Why did you decide to become a coach for women physicians?
Doctors — and women, frankly — are notorious for deprioritizing themselves. I have three daughters and I don’t want to normalize this for them. Society holds us to a very difficult standard in terms of how we spend our time. When/if we prioritize family or personal life, we risk being perceived as somehow lesser than. This feeds into imposter syndrome, struggles with work-life integration, and high rates of burnout in healthcare and in other fields as well. Having grappled with these issues personally, I know exactly how painful this can be, and also how valuable the tools of coaching can be for this. I help women create sufficiency in the ongoing juggle of home and work. I help them set goals, overcome obstacles, and get out of their own way. Most of all I help them have compassion for themselves. My clients amaze me with their strength, intelligence and humanity every single day. They often come to me struggling to recognize this in themselves.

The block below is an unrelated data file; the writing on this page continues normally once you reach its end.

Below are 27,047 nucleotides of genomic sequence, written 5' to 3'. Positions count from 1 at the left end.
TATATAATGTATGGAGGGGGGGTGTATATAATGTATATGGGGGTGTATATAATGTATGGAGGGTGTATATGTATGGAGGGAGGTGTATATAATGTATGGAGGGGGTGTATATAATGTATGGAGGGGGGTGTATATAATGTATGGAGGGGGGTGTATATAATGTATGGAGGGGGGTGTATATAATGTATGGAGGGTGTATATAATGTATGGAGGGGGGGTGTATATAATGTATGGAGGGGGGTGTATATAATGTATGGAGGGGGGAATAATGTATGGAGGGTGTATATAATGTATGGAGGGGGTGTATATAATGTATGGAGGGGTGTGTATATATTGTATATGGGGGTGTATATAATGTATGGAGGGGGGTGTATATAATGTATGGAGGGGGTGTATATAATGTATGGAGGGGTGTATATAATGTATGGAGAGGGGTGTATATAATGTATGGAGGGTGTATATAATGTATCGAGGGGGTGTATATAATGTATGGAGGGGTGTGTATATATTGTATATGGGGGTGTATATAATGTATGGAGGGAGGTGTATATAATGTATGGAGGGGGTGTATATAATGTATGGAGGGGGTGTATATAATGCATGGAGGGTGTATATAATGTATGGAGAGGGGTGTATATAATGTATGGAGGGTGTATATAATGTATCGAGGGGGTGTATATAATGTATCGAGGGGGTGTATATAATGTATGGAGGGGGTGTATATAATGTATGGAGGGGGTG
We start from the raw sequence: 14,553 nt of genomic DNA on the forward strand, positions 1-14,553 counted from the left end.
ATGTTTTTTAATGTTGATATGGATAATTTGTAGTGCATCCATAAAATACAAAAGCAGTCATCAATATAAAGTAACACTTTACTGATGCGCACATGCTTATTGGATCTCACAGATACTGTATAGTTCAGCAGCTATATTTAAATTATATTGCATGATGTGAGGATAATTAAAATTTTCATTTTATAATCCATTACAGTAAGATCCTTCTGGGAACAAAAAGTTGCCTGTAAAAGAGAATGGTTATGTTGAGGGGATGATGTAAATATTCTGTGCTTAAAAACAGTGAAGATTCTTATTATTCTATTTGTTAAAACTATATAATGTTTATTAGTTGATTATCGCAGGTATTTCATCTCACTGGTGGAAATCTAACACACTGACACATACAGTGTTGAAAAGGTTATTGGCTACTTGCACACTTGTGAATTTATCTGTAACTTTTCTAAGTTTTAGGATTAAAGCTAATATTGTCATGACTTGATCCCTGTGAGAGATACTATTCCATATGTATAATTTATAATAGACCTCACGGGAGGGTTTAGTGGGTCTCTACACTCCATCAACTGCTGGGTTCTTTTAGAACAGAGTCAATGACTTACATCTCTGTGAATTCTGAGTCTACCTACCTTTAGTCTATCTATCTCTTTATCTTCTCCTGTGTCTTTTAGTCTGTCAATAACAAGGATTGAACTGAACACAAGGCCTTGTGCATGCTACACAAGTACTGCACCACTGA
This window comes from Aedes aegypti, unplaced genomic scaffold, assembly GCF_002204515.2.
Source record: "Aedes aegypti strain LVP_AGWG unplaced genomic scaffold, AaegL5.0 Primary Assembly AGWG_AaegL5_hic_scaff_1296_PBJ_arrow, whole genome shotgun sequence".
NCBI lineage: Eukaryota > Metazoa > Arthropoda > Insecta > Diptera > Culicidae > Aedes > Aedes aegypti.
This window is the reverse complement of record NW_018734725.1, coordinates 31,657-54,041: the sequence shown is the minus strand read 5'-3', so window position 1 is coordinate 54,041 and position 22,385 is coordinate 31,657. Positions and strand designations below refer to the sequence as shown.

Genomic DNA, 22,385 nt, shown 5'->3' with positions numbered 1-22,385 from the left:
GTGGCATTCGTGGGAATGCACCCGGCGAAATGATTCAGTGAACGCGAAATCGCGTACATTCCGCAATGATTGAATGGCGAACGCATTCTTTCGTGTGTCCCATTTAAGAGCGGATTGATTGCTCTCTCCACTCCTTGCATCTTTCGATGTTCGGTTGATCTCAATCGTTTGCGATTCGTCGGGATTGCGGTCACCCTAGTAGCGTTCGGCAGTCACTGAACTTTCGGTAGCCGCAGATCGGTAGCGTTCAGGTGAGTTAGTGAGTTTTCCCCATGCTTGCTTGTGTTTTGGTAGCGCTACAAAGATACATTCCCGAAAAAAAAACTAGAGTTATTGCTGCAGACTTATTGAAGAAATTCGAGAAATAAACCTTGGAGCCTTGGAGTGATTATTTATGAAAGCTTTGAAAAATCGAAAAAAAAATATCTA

In teaching the tools of coaching, I help them feel empowered to take action and determine a path forward.
This sort of support should be a required part of training for doctors, especially these days. We are going through such challenging times, yet there is stigma around seeking help, showing a level of vulnerability that implies you’re human, and being open to guidance.
Coaching is an incredibly powerful way to create the outcomes we want to see, in our own lives. It’s a process to take inventory of what you are and are not satisfied with, and take action to drive strategic change. The results that you can create with this kind of approach are infinite!